“There have been a lot of challenges in recent years that have made it very difficult to make a living in this kind of photography. Probably the biggest has been the change in selling stock images, which at one time was the major source of income for many photographers, and now, with the free services on the Internet, has largely died out. So these days, unless you’re a big name with strong client relationships, it’s very tough to make a living selling photographs.

“For me, focusing on instruction, leading photography tours and publishing, have proven to be a good business. There used to be a mantra in the business that photographers don’t buy other photographers’ work, but I never subscribed to that – probably because I didn’t find it to be true about myself. So, my customers and clients often are professional photographers, or people who intend to pursue it seriously. Rather than focus on the technical minutia of operating a camera, or simply drive people around to postcard locations, my workshops are about the practice of photography as art, on finding ways of relating to the natural world on a personal, interpretive, level, and expressing the significance of such experiences through photography.

“I work with people who are at many different levels, though I do weed out the very, very beginners, since it’s important to have a working knowledge of the camera out of the way in order to pursue creative work. It also offers a unique experience because we go beyond the well-known iconic views, particularly in some of the remote areas we visit in the national parks, and spend time on understanding the art and science of expressive imagery, rather than simply documenting natural phenomena.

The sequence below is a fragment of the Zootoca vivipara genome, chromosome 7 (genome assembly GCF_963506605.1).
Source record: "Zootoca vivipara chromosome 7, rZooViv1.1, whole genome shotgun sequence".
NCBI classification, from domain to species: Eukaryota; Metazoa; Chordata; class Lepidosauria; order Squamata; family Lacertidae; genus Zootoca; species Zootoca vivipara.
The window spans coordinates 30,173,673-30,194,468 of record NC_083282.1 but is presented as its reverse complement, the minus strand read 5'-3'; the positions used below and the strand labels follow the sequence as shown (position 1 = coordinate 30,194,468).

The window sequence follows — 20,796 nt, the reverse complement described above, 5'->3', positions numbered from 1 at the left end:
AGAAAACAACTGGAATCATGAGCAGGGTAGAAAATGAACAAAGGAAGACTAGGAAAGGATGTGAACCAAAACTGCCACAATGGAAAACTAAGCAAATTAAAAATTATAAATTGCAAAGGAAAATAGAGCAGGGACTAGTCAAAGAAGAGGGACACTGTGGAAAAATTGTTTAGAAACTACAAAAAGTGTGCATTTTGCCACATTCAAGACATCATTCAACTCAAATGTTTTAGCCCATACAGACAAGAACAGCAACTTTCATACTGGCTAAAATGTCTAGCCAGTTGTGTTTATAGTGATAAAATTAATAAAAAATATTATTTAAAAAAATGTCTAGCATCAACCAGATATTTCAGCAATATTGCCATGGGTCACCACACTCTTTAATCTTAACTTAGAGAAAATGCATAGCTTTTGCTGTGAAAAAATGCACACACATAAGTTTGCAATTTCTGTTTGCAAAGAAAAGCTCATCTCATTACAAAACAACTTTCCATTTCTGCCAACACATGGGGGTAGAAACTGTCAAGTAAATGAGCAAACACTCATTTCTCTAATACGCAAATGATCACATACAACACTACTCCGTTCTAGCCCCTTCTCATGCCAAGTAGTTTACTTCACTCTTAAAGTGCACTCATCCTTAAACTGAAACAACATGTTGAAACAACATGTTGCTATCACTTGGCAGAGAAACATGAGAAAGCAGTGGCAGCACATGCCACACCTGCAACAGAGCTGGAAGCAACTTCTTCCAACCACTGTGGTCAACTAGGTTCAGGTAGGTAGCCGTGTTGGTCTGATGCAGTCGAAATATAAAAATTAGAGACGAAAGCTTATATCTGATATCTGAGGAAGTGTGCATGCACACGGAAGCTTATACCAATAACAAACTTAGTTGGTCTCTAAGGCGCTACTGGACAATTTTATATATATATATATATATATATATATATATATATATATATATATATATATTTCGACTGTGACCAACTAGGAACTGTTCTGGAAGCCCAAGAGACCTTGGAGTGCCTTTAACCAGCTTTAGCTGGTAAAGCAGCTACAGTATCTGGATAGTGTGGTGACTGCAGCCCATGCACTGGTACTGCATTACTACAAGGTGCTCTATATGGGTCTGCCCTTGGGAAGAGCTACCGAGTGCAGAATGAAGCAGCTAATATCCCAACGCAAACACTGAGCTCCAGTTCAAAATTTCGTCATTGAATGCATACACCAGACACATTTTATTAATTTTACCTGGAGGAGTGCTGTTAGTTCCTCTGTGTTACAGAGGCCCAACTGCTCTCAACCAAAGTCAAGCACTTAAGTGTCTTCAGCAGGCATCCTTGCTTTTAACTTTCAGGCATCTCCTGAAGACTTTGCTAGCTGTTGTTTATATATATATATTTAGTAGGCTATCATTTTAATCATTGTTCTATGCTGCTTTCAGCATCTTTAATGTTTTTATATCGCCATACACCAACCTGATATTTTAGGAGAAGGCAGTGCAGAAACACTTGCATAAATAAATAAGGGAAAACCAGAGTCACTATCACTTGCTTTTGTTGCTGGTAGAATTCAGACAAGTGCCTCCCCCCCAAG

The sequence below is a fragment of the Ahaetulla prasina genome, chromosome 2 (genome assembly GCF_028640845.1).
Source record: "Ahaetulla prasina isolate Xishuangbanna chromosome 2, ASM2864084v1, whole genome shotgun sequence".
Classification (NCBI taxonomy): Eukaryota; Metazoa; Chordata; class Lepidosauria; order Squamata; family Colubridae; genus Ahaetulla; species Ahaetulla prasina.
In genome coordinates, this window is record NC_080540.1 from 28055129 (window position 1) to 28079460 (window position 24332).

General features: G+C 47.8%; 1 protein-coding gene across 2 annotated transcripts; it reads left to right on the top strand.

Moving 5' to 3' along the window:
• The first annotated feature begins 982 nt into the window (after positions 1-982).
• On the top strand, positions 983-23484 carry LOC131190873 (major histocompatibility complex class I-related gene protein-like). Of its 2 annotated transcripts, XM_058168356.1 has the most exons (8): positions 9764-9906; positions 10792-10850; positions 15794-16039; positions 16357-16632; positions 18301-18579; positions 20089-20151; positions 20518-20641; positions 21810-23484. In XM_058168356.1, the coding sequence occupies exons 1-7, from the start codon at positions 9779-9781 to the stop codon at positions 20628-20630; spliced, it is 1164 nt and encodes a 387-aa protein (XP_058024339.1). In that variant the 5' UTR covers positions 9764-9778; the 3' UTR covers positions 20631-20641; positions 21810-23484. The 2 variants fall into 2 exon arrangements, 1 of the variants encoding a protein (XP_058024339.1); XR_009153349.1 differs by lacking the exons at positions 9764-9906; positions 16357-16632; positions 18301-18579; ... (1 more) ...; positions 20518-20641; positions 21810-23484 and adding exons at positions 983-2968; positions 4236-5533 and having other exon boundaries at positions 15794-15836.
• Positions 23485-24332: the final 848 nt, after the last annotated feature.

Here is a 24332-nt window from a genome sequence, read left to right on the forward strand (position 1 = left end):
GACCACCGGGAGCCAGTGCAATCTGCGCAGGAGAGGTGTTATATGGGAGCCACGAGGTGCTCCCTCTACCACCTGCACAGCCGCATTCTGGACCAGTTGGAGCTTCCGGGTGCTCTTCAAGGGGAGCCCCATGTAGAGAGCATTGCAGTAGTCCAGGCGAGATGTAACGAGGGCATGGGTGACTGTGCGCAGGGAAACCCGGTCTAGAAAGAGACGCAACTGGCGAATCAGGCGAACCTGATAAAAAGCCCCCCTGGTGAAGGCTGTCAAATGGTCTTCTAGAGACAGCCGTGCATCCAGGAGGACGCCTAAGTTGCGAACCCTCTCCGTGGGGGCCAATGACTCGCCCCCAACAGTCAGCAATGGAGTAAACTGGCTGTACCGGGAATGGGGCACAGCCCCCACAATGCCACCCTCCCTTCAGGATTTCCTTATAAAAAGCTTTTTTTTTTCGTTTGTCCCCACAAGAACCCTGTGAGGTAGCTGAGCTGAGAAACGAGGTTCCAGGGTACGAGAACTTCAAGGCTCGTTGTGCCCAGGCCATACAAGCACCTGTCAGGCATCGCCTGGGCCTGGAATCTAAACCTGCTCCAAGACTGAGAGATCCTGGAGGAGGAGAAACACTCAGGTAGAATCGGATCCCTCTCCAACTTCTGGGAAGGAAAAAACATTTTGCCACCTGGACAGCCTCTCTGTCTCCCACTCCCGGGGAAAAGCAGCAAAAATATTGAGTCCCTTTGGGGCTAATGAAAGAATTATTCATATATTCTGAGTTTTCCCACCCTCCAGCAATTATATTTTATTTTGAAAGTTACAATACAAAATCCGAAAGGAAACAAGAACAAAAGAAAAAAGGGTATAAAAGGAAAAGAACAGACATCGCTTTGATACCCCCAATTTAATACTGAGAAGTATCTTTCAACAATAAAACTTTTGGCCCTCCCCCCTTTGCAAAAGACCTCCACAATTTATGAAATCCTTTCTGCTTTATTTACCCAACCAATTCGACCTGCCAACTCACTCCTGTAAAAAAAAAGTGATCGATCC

“I offer some workshops where I’m the primary teacher, but I also sometimes collaborate with others. We give field workshops, and then every other year or so I offer a limited number of one-on-one internships by phone and Skype with up to five students.

“I approach the photography of natural things as a form of art and creative expression, and I believe that beyond producing aesthetic images, it can also be a means of finding happiness and fulfillment. My process is described in detail in my Creative Series ebooks, which outline my six-phase process of Concept, Visualization, Composition, Capture, Processing and Presentation.

“When I’m working on a piece, I think and visualize first, and then use tools to express the story I want to tell with the image, or a portfolio of images. It’s not about the technical trivia of using a camera, but about sharing something meaningful and personal.”

In an article in Aperture Academy, Guy said this about the biggest challenge facing landscape and wilderness photographers in the future:

“I think we are the lucky ones. We still have wilderness available to us, and revolutionary technologies we can employ to create images like never before. While I see technology improving, I fear that the experiences we are after are fast disappearing in favor of misguided corporate and political agendas. If at some point in the future you could have a 100-megapixel camera that weighs less than a pound and costs $500 but nowhere left to hike and experience and camp in solitude, there will no longer be a reason for what we do.”

Guy Tal’s work has been published in many magazines, including LensWork Magazine, Outdoor Photographer Magazine, Popular Photography Magazine, Digital Photographer, Landscape Photography Magazine, and On Landscape. He’s said, “I do not consider myself as a photographer who creates art, but rather an artist working in the medium of photography. Where some photographers take a representational approach to the landscape, I wish instead to use visual elements and natural aesthetics as evocative metaphors, creating images that are not merely of, but about places and things that have become personally significant to me.”